Are women inferior beings? The Changing outlook in politics, education, employment, society, the home
It is no mere accident that the human race lias been given the name Homo Sapiens. Women make up half of humanity and in many countries outnumber the men. Yet for centuries they have been treated as inferior beings. They have been hewers of wood and drawers of water; they have worked harder for a smaller material reward and enjoyed a humbler status in the eyes of society. They have received less education, have had less protection before the law, and have been denied even the most elementary civic rights. Some women, it is of course true, have had more noble, more important roles.
Down through the ages there have been queens and women rulers. Hut almost always the story has been the same : either virtual serfdom or royal status. The notion of equality, of women recognized as citizens on an equal footing with men is a totally new concept which rightfully belongs to our pre¬ sent century. It is a long step from the Roman woman held in perpetual tutelage to England's Mary Wollstonccraft and her "Vindication of the Rights of Women" published at the close of the 18th century.
It is perhaps a longer step from the woman in her home among her children to the woman executive or the woman delegate at an international congress, acting on an equal basis with her male colleagues. Countless women have taken this last step in the past 50 years and many more will certainly take it in the years ahead. The equal status of women is now recognized by a large number of countries. Women's rights are affirmed in the Charter of the United Nations and were proclaimed for the entire world in the Universal Declaration of Human Rights, adopted seven years ago, on December 10. 1948 : "Free and equal in dignity and rights... " "without distinction of any kind such as race, colour, sex..."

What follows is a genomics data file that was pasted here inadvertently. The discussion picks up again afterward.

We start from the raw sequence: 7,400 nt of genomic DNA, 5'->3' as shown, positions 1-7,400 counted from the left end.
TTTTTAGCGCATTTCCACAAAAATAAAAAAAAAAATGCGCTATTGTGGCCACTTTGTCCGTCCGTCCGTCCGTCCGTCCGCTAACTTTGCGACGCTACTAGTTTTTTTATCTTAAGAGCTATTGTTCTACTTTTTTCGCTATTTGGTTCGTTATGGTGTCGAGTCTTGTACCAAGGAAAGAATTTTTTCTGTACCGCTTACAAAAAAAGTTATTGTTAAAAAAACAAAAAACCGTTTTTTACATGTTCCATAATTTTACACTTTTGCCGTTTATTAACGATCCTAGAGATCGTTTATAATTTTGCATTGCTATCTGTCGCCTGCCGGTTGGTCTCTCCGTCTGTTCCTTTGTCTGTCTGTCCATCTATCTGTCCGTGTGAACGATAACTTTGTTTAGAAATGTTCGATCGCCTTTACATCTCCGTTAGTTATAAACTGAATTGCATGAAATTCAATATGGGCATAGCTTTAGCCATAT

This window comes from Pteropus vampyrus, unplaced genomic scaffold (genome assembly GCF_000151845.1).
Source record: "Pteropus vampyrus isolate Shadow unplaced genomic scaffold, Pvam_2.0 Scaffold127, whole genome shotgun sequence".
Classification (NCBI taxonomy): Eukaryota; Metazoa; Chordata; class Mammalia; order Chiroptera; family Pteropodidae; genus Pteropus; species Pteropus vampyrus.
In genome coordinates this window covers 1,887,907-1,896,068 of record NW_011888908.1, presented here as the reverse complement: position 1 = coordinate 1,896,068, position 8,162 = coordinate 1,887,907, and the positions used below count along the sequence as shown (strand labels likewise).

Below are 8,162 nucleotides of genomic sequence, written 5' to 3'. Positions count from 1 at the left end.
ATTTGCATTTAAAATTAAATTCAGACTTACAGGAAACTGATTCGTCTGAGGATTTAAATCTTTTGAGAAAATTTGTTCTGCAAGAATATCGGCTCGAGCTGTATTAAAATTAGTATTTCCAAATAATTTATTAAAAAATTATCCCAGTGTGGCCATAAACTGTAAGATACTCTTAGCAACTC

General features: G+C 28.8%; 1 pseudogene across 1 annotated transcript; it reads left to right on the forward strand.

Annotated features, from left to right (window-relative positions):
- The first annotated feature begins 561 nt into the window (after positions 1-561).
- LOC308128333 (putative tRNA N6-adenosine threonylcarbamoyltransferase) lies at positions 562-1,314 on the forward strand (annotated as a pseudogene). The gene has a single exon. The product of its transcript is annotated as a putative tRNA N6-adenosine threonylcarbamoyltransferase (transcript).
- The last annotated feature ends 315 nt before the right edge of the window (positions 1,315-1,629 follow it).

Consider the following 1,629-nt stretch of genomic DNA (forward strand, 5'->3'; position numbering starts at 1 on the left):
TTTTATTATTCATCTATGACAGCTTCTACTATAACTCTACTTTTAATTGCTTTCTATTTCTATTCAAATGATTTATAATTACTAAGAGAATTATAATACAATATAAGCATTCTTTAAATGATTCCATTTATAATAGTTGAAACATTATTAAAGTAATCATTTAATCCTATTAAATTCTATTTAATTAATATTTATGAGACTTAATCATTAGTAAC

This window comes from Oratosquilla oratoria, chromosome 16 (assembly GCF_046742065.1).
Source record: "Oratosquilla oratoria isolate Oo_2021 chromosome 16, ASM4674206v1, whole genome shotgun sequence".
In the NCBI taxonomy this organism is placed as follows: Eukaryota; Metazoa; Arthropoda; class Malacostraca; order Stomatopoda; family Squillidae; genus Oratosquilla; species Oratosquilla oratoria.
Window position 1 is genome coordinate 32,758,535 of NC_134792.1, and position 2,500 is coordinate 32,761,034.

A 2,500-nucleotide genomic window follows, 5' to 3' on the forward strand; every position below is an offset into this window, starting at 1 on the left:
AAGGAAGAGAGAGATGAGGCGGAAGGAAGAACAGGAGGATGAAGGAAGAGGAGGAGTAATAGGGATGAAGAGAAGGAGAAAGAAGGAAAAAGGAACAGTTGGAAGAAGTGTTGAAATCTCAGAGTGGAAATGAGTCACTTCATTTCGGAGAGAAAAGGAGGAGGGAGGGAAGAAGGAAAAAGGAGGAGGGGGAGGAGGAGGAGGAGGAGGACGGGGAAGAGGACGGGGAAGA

In its Constitution, Unesco's purpose is defined as promoting collaboration among nations through education science and culture "in order to further universal respect for justice, for the rule of law and for the human rights and fundamental freedoms... without distinction of race, sex, language or religion." To realize this purpose, the Constitution adds, Unesco will "give fresh impulse to popular education and to the spread of culture... by instituting collaboration among the nations to advance the ideal of equality of educational opportunity without regard to race, sex or any distinctions, economic or social..."
On the occasion of Human Rights Day 1955, the Unesco Courier devotes this issue to a report on the progress made by women in recent years in their struggle for equality with men.